• JarredWalton - Thursday, April 21, 2011 - link

    Responded above... sorry I missed it before. :-) Reply
  • will2 - Saturday, April 23, 2011 - link

    Many thanks for your views on screen sizes/resolution combinations which seems to support my thinking that after working on a 14" 1440x900 for last 4 years, a change to 15" 1600x900 will maintain my work surface but reduce eye-strain a little.

    re. "With that in mind, I hope Anandtech can review the SNB Latitude E6520 with 1600x900 screen. Is that likely soon ?" any input on that ?

    Re. another posters question, I was thinking the 2520M a good choice of CPU when limited to a 35W TDP series, although I would have preferred a 25W TDP for reduced temperatures, yet giving sufficient performance.

    Re. other postings on selection of best SSD, if choosing the Latitude E6520, I was thinking to retain the HDD for data only, and take advantage of new SSD performance by adding a small internal PCIe or ExpressCard SSD to hold and boot the Windows 7 + Apps, as it has no mSATA slot. However, there seem to be few mainstream makers of miniPCIe or ExpressCard SSDs - and those I have seen, at 50 to 100MB/s Sequential Read max, are a long way short of the mSATA Intel 310 200MB/s performance - yet no cheaper ! Do you have any links to good advice on choosing small form factor SSDs for Notebook internal slots ?

    Thanks again for your views on screen sizes/resolutions
    Reply
  • cookiezulu - Friday, April 22, 2011 - link

    I purchased this (LX502) and expected to have it delivered on Tuesday. (1080p, i7-2720, 8GB, 7 Ultimate)

    I live in the UK so at the time of buying I could only choose the 500 or 750 SATA HDD. I chose the 500 as I thought I was going to replace it with an SSD - I've been convinced by all the reviews here & elsewhere that the difference in speed/performance with an SSD is noticeable. However I'm struggling to decide (from reading the reviews) whether a 256GB Crucial c300 is the best available at the moment for this laptop in the UK. Best in terms of price / performance.

    Or should I wait another 2-3 months for some other, greater, better SSD? I've not followed the SSD market in depth so I'm just checking that we're not waiting for some big improvement any day now (and I get caught out buying the c300 now.

    Am I right in understanding that even for the same model (C300) the 256GB is faster than the 128GB one?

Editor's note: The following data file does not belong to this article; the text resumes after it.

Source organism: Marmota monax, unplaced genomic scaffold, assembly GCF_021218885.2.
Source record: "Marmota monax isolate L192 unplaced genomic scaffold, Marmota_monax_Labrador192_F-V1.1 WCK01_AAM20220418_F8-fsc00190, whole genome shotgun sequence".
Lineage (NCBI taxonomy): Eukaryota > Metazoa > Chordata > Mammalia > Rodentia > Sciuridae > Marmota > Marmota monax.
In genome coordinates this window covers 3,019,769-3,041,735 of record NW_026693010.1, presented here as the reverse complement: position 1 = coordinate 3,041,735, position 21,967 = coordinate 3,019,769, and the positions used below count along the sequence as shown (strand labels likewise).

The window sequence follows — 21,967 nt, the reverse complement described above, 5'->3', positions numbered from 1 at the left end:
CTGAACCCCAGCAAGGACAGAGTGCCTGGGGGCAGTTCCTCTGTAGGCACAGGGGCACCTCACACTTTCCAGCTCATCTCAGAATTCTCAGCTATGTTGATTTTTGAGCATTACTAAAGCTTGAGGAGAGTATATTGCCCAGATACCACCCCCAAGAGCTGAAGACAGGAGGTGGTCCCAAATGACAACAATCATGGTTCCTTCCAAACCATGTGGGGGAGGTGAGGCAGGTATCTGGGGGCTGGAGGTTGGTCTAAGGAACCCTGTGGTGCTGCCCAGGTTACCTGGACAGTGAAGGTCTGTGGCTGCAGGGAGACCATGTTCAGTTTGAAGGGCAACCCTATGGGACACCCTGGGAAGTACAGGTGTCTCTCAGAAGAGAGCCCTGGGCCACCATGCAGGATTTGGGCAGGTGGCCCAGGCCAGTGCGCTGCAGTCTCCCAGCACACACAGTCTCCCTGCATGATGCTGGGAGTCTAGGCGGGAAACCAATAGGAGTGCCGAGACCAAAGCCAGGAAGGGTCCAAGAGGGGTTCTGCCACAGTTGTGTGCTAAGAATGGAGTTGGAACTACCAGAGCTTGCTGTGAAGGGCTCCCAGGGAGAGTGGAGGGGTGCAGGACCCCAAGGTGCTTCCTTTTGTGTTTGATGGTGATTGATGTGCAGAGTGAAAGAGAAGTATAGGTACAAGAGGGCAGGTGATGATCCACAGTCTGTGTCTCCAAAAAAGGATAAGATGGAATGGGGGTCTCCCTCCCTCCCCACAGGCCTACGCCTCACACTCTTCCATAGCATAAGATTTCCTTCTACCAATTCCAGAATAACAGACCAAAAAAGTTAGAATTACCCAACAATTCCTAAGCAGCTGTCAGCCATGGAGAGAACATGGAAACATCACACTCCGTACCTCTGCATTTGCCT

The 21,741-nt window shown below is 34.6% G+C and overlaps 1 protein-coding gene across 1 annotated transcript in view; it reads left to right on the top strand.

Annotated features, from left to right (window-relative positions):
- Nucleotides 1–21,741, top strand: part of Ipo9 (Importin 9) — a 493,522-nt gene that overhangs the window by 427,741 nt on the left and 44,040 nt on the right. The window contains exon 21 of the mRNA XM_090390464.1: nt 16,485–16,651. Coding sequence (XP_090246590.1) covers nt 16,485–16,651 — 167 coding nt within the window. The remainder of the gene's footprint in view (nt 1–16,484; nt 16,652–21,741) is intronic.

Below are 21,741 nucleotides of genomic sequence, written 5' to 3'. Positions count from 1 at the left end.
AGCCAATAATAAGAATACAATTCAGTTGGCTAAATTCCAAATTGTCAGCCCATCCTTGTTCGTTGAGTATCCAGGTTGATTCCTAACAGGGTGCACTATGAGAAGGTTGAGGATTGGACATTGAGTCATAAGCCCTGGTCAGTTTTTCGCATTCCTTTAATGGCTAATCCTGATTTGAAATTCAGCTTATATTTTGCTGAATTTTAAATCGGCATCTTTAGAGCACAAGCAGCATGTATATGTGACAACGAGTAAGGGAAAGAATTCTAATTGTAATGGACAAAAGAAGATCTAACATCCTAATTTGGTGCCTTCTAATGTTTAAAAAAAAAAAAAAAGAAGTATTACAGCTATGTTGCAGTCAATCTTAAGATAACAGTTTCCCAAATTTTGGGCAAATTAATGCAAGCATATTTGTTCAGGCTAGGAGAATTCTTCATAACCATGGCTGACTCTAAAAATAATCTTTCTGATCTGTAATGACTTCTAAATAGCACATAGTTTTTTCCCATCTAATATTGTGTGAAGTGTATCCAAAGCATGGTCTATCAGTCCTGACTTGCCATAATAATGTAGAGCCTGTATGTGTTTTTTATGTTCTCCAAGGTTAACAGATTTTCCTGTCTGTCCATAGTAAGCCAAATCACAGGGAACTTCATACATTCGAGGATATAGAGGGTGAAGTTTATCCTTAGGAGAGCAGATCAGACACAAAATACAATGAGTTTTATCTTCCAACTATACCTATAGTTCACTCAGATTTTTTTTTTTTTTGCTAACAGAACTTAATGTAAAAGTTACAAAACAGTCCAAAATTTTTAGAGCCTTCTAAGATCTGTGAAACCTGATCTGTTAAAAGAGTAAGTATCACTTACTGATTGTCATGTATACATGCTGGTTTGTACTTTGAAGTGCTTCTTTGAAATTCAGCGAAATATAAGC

Also, does anybody know what the SATA controller is in LX502?

    Thanks,
    Cookie
    Reply
  • JarredWalton - Friday, April 22, 2011 - link

    The L502x should have both 6Gbps and 3Gbps SATA ports from the HM65 chipset, and presumably the HDD/SSD would use the 6Gbps ports. As such, you can definitely get better performance from the latest 6.0Gbps capable SSDs.

    The king of the hill right now is the SandForce SF-2200 controller, but the C400 and Intel 510 are both reasonable alternatives. It's really going to come down to pricing. For a 240/256GB SSD, I would probably go for the OCZ Vertex 3. It'll run around $530, give or take, and I have no idea what the UK prices will be, but that's likely the fastest SSD we'll see in the next 8 months.

    Regarding size and performance, it depends in part on the process technology for the NAND. 34nm NAND you usually get optimal performance at 120/128GB, and maybe a little bit faster at 240/256GB. When you move to the new 25nm NAND, indications are that the 240/256GB SSDs will be where you start hitting maximum performance (thanks to parallel transfers from the NAND devices/banks). So 120GB Vertex 3 won't be as fast as 240GB, but 480GB will likely be within a few percent of 240GB. Anand discussed this in a recent article: http://www.anandtech.com/show/4256/the-ocz-vertex-...
    Reply
  • JarredWalton - Friday, April 22, 2011 - link

    Correction: HM67 chipset is what the XPS uses. Also, I have verified that while the system I have is only running the HDD at 300Gbps and the BD-ROM at 150Gbps, both ports are capable of 600Gbps operation (according to SiSoft Sandra). Reply
  • cookiezulu - Sunday, April 24, 2011 - link

    Jarred, thanks for your reply. I will wait for my unit to arrive and see what the price for the 240GB Vertex 3 is in a couple of months (currently around £450) and then buy. I was tempted by the more affordable 120GB (around £220) but I'll wait to see what the prices for the bigger one do.

    Let's hope that when I do swap the HDD for the SSD I don't damage any of the 20 or so clips!
    Reply
  • ashegam - Sunday, April 24, 2011 - link

    This is has got to be one of the ugliest laptops I've seen in years. This thing looks like it was made in the 90's, wth were they thinking? Reply